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The Doctrine ORM package can leverage cache adapters implementing the PSR-6 standard to allow you to improve the performance of various aspects of Doctrine by simply making some additional configurations and method calls.
Types of Caches
It is highly recommended that in a production environment you cache the transformation of a DQL query to its SQL counterpart. It doesn't make sense to do this parsing multiple times as it doesn't change unless you alter the DQL query.
This can be done by configuring the query cache implementation to use on your ORM configuration.
The result cache can be used to cache the results of your queries so that we don't have to query the database again after the first time. You just need to configure the result cache implementation.
Now when you're executing DQL queries you can configure them to use the result cache.
You can also configure an individual query to use a different result cache driver.
Setting the result cache driver on the query will
automatically enable the result cache for the query. If you want to
disable it use
If you want to set the time the cache has to live you can use the
The ID used to store the result set cache is a hash which is
automatically generated for you if you don't set a custom ID
yourself with the
You can also set the lifetime and cache ID by passing the values as
the first and second argument to
Your class metadata can be parsed from a few different sources like YAML, XML, Attributes, Annotations etc. Instead of parsing this information on each request we should cache it using one of the cache drivers.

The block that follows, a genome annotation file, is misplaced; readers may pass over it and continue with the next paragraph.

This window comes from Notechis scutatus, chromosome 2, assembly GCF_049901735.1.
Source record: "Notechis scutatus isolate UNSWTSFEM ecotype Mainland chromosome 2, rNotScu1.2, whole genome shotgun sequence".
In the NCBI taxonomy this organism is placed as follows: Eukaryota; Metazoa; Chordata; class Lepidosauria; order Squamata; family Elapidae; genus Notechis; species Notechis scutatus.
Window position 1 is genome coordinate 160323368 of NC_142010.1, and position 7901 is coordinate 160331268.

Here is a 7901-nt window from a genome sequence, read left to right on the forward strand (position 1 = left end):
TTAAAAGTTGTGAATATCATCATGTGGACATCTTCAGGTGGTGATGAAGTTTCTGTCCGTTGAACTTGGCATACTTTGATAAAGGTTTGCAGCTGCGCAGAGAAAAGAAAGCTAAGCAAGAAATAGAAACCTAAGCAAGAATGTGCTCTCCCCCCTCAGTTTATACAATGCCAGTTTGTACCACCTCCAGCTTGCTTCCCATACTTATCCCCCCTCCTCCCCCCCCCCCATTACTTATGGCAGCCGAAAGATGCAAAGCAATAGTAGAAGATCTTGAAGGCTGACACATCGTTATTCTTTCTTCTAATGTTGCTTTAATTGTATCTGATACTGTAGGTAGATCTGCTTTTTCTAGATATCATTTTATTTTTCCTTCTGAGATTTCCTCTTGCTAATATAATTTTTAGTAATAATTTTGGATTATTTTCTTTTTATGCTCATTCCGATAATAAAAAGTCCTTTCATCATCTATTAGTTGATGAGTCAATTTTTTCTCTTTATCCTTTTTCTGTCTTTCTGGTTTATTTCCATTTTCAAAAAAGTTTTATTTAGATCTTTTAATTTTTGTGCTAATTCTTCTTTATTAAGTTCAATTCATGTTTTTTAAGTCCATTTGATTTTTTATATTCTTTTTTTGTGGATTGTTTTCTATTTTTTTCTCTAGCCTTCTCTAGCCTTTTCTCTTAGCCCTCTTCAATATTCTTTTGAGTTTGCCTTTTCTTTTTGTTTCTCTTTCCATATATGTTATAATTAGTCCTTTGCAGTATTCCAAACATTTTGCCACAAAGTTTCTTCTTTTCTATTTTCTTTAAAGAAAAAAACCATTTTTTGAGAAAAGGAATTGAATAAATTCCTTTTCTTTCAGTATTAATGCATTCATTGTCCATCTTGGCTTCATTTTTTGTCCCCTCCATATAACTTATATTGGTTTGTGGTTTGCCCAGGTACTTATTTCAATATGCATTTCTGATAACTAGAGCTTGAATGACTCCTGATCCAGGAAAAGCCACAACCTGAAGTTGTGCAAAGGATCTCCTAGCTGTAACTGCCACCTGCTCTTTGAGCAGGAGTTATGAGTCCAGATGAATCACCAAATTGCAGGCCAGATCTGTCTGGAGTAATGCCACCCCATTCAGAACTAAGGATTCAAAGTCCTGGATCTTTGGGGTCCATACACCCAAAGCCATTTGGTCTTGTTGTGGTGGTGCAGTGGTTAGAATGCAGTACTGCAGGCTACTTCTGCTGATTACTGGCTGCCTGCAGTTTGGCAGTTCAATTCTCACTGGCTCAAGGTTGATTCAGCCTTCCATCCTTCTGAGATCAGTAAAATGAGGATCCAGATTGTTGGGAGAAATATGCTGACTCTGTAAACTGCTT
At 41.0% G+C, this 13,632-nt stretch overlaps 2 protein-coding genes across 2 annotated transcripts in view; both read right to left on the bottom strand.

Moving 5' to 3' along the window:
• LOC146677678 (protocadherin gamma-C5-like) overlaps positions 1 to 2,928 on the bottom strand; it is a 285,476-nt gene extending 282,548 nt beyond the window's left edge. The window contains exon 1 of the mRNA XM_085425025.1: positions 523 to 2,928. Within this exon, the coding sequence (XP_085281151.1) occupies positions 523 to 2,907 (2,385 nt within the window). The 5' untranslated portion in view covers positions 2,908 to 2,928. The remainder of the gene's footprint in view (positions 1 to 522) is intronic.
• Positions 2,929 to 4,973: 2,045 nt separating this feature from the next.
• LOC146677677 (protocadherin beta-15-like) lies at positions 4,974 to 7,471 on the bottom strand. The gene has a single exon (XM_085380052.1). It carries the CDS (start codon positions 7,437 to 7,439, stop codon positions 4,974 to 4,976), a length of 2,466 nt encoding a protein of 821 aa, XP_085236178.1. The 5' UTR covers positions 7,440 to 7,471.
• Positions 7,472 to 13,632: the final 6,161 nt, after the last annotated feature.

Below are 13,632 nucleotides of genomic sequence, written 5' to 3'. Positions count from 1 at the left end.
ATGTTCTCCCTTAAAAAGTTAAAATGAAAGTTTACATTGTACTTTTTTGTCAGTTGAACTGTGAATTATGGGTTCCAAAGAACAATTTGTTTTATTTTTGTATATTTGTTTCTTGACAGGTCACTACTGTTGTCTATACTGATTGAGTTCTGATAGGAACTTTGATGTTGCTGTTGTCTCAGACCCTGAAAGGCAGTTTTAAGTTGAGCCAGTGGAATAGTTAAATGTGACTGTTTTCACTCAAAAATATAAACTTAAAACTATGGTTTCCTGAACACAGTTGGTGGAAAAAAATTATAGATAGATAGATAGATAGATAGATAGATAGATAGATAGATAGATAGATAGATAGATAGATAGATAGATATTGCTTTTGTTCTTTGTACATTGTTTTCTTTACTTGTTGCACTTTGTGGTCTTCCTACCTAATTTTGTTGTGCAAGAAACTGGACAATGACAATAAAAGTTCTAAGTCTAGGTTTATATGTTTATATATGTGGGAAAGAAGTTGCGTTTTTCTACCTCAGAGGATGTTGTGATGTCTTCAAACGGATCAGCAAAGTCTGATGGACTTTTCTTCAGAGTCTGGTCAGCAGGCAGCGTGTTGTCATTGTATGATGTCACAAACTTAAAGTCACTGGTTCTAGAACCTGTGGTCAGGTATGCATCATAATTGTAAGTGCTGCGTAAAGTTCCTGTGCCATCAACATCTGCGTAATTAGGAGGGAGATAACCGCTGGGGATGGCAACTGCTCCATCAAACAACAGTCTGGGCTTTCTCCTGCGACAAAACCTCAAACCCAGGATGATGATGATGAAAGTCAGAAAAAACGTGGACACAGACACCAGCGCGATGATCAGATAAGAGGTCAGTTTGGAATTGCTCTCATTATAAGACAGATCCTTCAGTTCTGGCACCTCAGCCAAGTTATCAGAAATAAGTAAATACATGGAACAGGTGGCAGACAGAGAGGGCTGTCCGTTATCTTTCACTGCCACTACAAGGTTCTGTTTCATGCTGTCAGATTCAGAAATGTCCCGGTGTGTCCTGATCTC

Just like the query and result cache we need to configure it first.
Now the metadata information will only be parsed once and stored in the cache driver.
Clearing the Cache
We've already shown you how you can use the API of the cache drivers to manually delete cache entries. For your convenience we offer command line tasks to help you with clearing the query, result and metadata cache.
From the Doctrine command line you can run the following commands:
To clear the query cache use the
1 $ ./doctrine orm:clear-cache:query
To clear the metadata cache use the
1 $ ./doctrine orm:clear-cache:metadata
To clear the result cache use the
1 $ ./doctrine orm:clear-cache:result
All these tasks accept a
--flush option to flush the entire
contents of the cache instead of invalidating the entries.
None of these tasks will work with APC, APCu, or XCache drivers because the memory that the cache is stored in is only accessible to the webserver.
A common pattern is to use a static cache to store data that is requested many times in a single PHP request. Even though this data may be stored in a fast memory cache, often that cache is over a network link leading to sizable network traffic.
A chain cache class allows multiple caches to be registered at once. For example, a per-request array cache can be used first, followed by a (relatively) slower Memcached cache if the array cache misses. The chain cache automatically handles pushing data up to faster caches in the chain and clearing data in the entire stack when it is deleted.
Symfony Cache provides such a chain cache. To find out how to use it, please have a look at the Symfony Documentation.
Something to be careful of when using the cache drivers is cache slams. Imagine you have a heavily trafficked website with some code that checks for the existence of a cache record and if it does not exist it generates the information and saves it to the cache. Now, if 100 requests were issued all at the same time and each one sees the cache does not exist and they all try to insert the same cache entry it could lock up APC, Xcache, etc. and cause problems. Ways exist to work around this, like pre-populating your cache and not letting your users' requests populate the cache.
You can read more about cache slams in this blog post.